Just a little note.
We know they like to play.
Others notice they like to play.
Sometimes it is hard with young ones knowing what you can and can't do with them,
and it is hard to judge how they will behave once you get there.
But perhaps the fact that we as parents are wondering how this is all going to pan out,
stops us from letting them just be themselves.
I feel often it is hard to just stand back and let them just be.
Energy and noise in my house is fast and furious, and apparently the louder the better.
For others this can be hard to tolerate, so I try to hush them all the time.
Last weekend I took them both to the Tate Modern,
we tread this path often,
it's a great path for kids and adults alike.
The Turpentine Hall is immense, space for them to play with that big slope, down into the hall.
(just a note, no scooters to be zoomed down the slope to unsuspecting crowds at the bottom,
we found out to our detriment.)
You see I want to get my kids interested in art at an early age.
Through play is the best way.
Sure they see my paintings, and they visit (very loudly) the tiny studio I rent,
but the best bit is they get to meet everyone who is part of the studios.
This is priceless.
They have fallen in love with Mr Lemmon especially.
They first met him by shouting through his key hole at him.
I have no idea why they chose his studio above the others.
(I was moving the car at the time.)
I came back to see Dillon bent double at his door, yelling through the small hole.
Mr Lemmon, who was painting quietly, shouted bogey men voices back at them to their delight.
When eventually he emerged, he was sporting his gas mask. Well you can imagine the shrieks of glee. He looked like he sounded.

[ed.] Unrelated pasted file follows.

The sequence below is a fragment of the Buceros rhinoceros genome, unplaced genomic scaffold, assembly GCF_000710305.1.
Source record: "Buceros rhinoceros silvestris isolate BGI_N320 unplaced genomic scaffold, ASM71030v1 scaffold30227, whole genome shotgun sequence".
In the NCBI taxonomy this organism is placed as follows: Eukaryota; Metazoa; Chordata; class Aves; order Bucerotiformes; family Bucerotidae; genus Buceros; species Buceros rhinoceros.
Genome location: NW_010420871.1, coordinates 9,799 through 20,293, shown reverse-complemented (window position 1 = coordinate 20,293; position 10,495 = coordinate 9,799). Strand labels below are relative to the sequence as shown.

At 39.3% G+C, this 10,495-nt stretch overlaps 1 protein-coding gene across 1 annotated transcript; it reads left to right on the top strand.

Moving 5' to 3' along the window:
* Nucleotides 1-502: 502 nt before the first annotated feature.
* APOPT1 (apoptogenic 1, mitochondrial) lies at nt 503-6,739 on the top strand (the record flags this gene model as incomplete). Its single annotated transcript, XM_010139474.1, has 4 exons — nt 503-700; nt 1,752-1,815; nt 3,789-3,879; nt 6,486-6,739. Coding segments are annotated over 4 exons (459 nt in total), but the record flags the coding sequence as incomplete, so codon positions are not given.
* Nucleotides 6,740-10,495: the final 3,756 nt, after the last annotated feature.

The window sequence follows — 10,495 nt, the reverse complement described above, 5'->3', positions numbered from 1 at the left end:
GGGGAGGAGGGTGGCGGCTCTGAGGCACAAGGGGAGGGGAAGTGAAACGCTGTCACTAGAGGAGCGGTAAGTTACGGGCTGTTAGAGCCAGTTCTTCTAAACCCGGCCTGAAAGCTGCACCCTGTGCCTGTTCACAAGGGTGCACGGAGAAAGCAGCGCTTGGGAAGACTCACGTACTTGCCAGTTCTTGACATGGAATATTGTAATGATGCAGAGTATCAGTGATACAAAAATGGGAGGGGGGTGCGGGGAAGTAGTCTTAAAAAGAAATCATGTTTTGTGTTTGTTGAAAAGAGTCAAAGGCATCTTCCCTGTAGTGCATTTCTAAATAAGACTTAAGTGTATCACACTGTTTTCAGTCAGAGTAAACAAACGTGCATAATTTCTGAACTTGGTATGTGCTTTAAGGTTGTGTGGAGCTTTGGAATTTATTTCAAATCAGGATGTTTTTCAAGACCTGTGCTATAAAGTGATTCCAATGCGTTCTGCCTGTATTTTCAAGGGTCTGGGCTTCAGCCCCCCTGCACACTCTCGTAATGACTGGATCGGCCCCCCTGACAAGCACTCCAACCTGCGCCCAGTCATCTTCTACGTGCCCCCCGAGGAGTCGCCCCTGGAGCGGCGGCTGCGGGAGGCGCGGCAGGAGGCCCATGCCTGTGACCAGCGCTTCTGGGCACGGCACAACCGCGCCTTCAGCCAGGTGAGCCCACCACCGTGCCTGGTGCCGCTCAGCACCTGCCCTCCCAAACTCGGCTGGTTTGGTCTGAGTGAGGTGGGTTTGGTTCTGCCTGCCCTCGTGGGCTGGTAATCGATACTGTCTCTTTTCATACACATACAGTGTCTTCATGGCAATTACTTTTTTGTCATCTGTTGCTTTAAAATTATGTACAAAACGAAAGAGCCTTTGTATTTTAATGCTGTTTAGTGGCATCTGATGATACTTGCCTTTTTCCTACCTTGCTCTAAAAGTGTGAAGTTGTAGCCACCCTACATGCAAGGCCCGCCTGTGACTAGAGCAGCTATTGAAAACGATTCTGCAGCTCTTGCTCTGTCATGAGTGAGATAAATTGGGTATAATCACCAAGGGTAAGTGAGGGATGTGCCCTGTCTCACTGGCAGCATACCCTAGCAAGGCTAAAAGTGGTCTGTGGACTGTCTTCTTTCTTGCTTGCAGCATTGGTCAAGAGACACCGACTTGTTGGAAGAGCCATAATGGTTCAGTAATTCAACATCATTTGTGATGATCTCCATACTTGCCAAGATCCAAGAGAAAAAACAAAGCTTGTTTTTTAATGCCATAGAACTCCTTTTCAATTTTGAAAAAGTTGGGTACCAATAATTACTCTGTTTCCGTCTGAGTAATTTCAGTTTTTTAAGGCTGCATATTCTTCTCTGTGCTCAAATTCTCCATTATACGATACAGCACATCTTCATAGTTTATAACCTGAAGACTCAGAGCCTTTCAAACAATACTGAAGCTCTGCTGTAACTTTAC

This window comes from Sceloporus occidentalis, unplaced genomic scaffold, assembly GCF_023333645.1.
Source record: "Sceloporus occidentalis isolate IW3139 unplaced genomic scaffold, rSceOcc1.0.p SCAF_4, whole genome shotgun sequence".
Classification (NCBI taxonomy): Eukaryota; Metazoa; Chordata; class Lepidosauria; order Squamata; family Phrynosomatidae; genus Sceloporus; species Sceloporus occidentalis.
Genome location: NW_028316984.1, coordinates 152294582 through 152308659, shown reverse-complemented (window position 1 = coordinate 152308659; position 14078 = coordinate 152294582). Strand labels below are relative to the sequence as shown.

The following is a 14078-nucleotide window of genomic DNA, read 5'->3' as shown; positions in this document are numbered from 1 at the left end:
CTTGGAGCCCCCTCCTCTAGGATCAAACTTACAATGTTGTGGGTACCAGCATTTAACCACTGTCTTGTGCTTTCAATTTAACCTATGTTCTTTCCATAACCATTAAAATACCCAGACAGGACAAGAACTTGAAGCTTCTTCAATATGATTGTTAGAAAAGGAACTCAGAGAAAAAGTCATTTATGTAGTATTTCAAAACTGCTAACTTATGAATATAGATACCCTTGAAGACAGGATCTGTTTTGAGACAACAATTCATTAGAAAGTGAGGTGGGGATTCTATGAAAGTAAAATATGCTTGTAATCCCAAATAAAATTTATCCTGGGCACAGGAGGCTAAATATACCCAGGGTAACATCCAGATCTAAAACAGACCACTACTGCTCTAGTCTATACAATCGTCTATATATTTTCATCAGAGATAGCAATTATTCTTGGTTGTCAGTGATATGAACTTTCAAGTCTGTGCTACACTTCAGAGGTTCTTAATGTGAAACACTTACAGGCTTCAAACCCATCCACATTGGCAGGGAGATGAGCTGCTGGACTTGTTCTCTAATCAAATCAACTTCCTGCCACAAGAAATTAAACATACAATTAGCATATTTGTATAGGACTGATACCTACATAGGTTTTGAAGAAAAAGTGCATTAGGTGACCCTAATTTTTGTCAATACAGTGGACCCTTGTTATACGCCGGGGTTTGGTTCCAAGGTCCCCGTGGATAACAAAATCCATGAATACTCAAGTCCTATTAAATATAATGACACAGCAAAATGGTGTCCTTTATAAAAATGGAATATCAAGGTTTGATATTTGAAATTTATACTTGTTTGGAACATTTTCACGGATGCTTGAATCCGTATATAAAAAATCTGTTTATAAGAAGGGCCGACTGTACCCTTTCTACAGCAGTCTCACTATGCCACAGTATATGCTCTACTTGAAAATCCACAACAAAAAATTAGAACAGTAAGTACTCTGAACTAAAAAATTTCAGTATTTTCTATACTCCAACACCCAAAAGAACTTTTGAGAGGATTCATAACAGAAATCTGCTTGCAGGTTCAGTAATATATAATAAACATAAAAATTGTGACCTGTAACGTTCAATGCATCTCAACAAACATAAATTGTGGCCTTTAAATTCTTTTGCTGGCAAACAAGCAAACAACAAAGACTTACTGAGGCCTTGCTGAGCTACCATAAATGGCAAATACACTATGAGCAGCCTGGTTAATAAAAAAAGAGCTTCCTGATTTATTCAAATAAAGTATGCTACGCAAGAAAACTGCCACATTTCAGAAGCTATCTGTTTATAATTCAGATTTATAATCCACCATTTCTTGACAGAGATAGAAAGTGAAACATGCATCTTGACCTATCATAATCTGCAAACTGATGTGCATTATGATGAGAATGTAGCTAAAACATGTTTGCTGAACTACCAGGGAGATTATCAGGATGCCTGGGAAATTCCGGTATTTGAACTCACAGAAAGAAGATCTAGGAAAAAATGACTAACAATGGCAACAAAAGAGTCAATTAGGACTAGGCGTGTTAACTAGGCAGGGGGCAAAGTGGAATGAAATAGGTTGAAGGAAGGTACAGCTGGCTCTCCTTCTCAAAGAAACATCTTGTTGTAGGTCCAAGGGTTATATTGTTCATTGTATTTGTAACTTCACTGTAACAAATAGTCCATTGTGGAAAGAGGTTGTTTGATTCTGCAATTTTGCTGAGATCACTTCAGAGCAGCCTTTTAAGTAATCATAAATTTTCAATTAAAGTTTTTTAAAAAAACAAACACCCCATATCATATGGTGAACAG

When he told Matilda he smelt like he looked, she wanted to smell him. (no stopping this one.)
His studio is vibrant, magnificent canvases, energetic strokes, just the place they want to be.
He took the time to be with them and indulge them.
My thanks to Paul Lemmon who is apparently 'too cool for school'.
Seriously come see his work.
This weekend, details here.
So I surpose this is it.
Many of my friends do not take their kids to this kind of thing, because kids can test us beyond our means.
It is tough.
I suppose also we may not have the answers, to some of the questions they might have about a cow floating in formaldehyde.
But I have to say in the last week I have been joyfully over whelmed by my kids response to taking them to the studios and their interaction with the artists there, and to the Tate where we built sculptures out of paper at the core learning center and then walked around a gallery and I listening to their response to what they saw. Dillon decided to take photos of what he saw and wanted to tell his friends about.
They see and hear more than we give them credit for.
They get it,
take some time to see it through their eyes,
it will blow you away.
And for those of you brave enough, try the Tate Moderns musical slide, the kids will love it.
...I am building Matilda up to Damien Hurst next.
If you want to open your kids minds to artists, 'The boy who bit Picasso' is fun and also this series of books is a good starting point.
Now go and enjoy!